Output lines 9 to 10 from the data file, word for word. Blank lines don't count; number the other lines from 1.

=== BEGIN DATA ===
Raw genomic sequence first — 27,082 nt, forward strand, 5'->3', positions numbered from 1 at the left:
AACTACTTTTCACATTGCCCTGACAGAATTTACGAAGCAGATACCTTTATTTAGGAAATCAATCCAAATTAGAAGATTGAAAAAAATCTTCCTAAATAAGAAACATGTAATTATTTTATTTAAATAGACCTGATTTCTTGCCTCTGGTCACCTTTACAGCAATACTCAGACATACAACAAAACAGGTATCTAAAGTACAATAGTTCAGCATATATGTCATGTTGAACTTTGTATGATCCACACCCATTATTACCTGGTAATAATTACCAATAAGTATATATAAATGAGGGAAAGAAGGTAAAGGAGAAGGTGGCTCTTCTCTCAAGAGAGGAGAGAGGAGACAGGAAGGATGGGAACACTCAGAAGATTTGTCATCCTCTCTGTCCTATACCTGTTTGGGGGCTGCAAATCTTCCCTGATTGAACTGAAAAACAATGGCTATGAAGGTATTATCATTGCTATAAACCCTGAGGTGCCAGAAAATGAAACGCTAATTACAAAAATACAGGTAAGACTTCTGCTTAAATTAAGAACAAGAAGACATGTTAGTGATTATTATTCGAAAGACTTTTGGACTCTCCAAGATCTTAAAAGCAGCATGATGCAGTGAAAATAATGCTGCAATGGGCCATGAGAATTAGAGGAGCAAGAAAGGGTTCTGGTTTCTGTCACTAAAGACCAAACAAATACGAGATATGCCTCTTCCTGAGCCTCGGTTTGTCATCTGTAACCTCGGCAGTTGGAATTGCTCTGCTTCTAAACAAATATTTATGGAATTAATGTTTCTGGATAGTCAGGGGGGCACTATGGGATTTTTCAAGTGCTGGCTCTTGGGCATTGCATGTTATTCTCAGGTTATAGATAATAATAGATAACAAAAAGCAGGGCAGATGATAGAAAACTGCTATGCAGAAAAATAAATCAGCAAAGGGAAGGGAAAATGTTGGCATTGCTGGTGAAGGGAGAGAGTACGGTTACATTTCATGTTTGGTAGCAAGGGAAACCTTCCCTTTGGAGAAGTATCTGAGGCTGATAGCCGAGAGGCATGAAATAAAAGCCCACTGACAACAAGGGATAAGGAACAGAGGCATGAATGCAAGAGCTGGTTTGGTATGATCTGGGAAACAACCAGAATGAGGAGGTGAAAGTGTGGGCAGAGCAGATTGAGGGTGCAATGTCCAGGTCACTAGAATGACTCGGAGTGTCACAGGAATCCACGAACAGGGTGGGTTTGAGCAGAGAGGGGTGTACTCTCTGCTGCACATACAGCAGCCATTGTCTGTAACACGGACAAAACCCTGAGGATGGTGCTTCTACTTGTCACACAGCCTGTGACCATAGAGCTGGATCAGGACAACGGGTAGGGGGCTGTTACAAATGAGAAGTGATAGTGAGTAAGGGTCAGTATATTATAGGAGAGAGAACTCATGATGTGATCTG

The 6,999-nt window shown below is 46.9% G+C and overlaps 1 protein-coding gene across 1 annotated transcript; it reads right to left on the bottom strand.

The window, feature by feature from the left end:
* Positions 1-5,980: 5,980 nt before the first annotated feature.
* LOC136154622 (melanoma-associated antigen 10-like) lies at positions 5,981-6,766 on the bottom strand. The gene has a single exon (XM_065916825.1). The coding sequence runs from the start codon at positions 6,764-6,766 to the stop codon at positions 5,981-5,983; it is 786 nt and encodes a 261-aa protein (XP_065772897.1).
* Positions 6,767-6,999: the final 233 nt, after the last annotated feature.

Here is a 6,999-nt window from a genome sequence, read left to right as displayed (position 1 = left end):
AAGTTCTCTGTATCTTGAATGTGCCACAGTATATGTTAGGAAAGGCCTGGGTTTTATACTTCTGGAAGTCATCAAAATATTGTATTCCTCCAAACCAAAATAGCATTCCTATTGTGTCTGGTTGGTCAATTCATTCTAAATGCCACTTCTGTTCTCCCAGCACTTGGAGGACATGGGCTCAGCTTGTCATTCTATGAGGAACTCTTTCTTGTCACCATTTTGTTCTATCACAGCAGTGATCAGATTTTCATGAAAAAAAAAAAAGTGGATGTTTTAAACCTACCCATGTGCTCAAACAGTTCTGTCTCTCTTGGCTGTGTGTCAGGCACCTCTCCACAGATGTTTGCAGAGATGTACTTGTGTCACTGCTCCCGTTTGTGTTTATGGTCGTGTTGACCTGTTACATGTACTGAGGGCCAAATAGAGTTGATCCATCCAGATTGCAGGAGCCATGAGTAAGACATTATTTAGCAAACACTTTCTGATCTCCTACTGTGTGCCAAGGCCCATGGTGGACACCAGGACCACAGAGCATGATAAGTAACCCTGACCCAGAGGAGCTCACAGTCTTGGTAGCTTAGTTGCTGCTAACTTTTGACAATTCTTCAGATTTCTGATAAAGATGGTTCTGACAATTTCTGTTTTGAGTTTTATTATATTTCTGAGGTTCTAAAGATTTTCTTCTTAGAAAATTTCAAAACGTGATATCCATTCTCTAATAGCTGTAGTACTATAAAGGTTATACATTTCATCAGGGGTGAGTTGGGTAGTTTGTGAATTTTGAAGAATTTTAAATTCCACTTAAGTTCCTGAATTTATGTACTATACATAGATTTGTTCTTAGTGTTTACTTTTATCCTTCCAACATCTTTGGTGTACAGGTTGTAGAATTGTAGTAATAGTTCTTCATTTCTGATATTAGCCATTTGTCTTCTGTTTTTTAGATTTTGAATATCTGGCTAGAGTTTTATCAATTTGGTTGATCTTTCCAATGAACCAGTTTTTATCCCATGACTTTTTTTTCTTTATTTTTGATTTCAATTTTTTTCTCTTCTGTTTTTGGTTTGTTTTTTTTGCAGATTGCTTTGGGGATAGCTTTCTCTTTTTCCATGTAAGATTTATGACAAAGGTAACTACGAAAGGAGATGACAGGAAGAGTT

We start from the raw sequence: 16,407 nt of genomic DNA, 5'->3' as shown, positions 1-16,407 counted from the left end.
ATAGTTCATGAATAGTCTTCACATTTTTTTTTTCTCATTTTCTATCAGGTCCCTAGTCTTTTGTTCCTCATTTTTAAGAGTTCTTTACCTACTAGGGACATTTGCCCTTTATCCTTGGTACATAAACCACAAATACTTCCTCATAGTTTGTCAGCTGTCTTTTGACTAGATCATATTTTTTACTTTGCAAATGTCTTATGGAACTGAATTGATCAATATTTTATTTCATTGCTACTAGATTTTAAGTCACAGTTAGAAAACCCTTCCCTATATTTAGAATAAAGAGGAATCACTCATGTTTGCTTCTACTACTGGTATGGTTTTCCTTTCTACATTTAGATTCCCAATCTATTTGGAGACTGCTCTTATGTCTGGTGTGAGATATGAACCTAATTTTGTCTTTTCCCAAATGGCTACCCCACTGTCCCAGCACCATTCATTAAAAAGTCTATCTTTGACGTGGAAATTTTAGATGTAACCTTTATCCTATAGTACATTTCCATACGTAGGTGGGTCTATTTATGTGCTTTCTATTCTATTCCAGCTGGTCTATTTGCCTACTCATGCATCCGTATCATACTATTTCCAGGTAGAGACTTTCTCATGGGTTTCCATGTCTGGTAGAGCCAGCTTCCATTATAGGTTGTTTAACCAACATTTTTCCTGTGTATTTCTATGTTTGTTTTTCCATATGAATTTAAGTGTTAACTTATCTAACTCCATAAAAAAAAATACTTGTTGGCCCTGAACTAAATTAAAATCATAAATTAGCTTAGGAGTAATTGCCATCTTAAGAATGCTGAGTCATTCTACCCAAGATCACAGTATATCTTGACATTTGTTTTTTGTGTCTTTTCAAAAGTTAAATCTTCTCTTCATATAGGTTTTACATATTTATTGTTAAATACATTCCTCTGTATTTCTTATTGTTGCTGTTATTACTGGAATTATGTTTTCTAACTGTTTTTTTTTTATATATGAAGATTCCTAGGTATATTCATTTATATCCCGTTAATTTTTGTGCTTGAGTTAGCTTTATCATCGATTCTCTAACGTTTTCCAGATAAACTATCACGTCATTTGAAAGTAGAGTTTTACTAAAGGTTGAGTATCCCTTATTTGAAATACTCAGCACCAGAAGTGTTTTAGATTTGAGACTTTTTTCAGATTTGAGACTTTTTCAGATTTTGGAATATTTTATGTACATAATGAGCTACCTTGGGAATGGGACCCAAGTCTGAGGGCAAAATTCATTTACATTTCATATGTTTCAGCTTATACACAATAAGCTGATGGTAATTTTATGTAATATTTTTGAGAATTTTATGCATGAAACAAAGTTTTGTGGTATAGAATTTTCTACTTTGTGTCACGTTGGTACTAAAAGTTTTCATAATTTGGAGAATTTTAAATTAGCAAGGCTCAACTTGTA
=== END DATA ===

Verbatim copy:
AAGTTCTCTGTATCTTGAATGTGCCACAGTATATGTTAGGAAAGGCCTGGGTTTTATACTTCTGGAAGTCATCAAAATATTGTATTCCTCCAAACCAAAATAGCATTCCTATTGTGTCTGGTTGGTCAATTCATTCTAAATGCCACTTCTGTTCTCCCAGCACTTGGAGGACATGGGCTCAGCTTGTCATTCTATGAGGAACTCTTTCTTGTCACCATTTTGTTCTATCACAGCAGTGATCAGATTTTCATGAAAAAAAAAAAAGTGGATGTTTTAAACCTACCCATGTGCTCAAACAGTTCTGTCTCTCTTGGCTGTGTGTCAGGCACCTCTCCACAGATGTTTGCAGAGATGTACTTGTGTCACTGCTCCCGTTTGTGTTTATGGTCGTGTTGACCTGTTACATGTACTGAGGGCCAAATAGAGTTGATCCATCCAGATTGCAGGAGCCATGAGTAAGACATTATTTAGCAAACACTTTCTGATCTCCTACTGTGTGCCAAGGCCCATGGTGGACACCAGGACCACAGAGCATGATAAGTAACCCTGACCCAGAGGAGCTCACAGTCTTGGTAGCTTAGTTGCTGCTAACTTTTGACAATTCTTCAGATTTCTGATAAAGATGGTTCTGACAATTTCTGTTTTGAGTTTTATTATATTTCTGAGGTTCTAAAGATTTTCTTCTTAGAAAATTTCAAAACGTGATATCCATTCTCTAATAGCTGTAGTACTATAAAGGTTATACATTTCATCAGGGGTGAGTTGGGTAGTTTGTGAATTTTGAAGAATTTTAAATTCCACTTAAGTTCCTGAATTTATGTACTATACATAGATTTGTTCTTAGTGTTTACTTTTATCCTTCCAACATCTTTGGTGTACAGGTTGTAGAATTGTAGTAATAGTTCTTCATTTCTGATATTAGCCATTTGTCTTCTGTTTTTTAGATTTTGAATATCTGGCTAGAGTTTTATCAATTTGGTTGATCTTTCCAATGAACCAGTTTTTATCCCATGACTTTTTTTTCTTTATTTTTGATTTCAATTTTTTTCTCTTCTGTTTTTGGTTTGTTTTTTTTGCAGATTGCTTTGGGGATAGCTTTCTCTTTTTCCATGTAAGATTTATGACAAAGGTAACTACGAAAGGAGATGACAGGAAGAGTT

We start from the raw sequence: 16,407 nt of genomic DNA, 5'->3' as shown, positions 1-16,407 counted from the left end.